John Battle (Leeds, West) (Lab): At the meeting in Rome, was there discussion of the current drought in Ethiopia, which has left 3.4 million people without food or food aid? What can our Government do to help?
Mr. Alexander: I can give my right hon. Friend the assurance he seeks. As a matter of urgency, I discussed the emerging problems in Ethiopia with Josette Sheeran, the director of the World Food Programme. As a Department, we have already committed £5 million to the first flash appeal for Ethiopia by the World Food Programme. In addition, we anticipate that the Government of Ethiopia will issue a further appeal this week and we shall be providing up to £10 million in response to that appeal when we receive it.
Mr. Gary Streeter (South-West Devon) (Con): I warmly welcome the recent summit in Rome and the fact that extra money was pledged to help with food security in countries that need it mostnot least the extra £590 million from the United Kingdom that the right hon. Gentleman was able to pledge, which is most welcome. Can he tell us how he will make sure that the money gets through to farmers and food producers in time for the planting season and that it will not be siphoned off by Governments, as we well know can occur?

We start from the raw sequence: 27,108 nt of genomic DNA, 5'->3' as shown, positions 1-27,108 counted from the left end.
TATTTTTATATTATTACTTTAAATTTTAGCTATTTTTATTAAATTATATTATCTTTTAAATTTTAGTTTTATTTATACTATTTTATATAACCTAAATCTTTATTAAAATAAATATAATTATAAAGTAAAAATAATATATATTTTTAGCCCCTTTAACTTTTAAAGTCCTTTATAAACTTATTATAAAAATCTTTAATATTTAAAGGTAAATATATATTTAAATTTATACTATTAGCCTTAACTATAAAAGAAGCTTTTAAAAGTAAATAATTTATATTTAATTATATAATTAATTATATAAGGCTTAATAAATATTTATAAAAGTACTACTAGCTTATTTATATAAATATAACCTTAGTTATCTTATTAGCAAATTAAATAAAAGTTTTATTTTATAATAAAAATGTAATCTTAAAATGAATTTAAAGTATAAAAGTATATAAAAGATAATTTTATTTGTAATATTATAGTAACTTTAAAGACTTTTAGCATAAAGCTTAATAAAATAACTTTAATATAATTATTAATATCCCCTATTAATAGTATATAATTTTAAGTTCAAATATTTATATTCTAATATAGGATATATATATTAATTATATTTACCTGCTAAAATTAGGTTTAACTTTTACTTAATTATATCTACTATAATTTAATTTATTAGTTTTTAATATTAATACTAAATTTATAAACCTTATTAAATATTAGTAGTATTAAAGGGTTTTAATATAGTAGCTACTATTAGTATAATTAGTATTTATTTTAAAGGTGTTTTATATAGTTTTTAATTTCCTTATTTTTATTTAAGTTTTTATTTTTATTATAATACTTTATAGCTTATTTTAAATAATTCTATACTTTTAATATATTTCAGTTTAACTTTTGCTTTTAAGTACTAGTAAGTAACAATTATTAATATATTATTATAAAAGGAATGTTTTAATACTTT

Mr. Alexander: A significant portion of the money that was announced is going into agricultural research. I arrived in Rome with a clear sense that we face three fundamental challengesshort, medium and long term. The short-term challenge is to make sure that we get immediate humanitarian relief to the up to 850 million people around the world who are vulnerable to hunger as a consequence of rising food prices. That is why we are working both with the World Bank and, in particular, to support the World Food Programme initiatives. Secondly, in the medium term, we need a successful conclusion to the Doha development round and we continue to champion that cause in international venues. Thirdly, we need a significant uplift in agricultural productivity, principally in sub-Saharan Africa, which is why we, as a Department, have committed up to £400 million to agricultural research over the coming years.
Tony Lloyd (Manchester, Central) (Lab): Does my right hon. Friend accept that market mechanisms will fail farmers in Africa and other parts of the world? Although it is right and proper that we pursue the Doha round and advances in agricultural technology, there should nevertheless be recognition of the need for proper protection for smaller and more marginal farmers if we are to guarantee local food security in marginal parts of the world.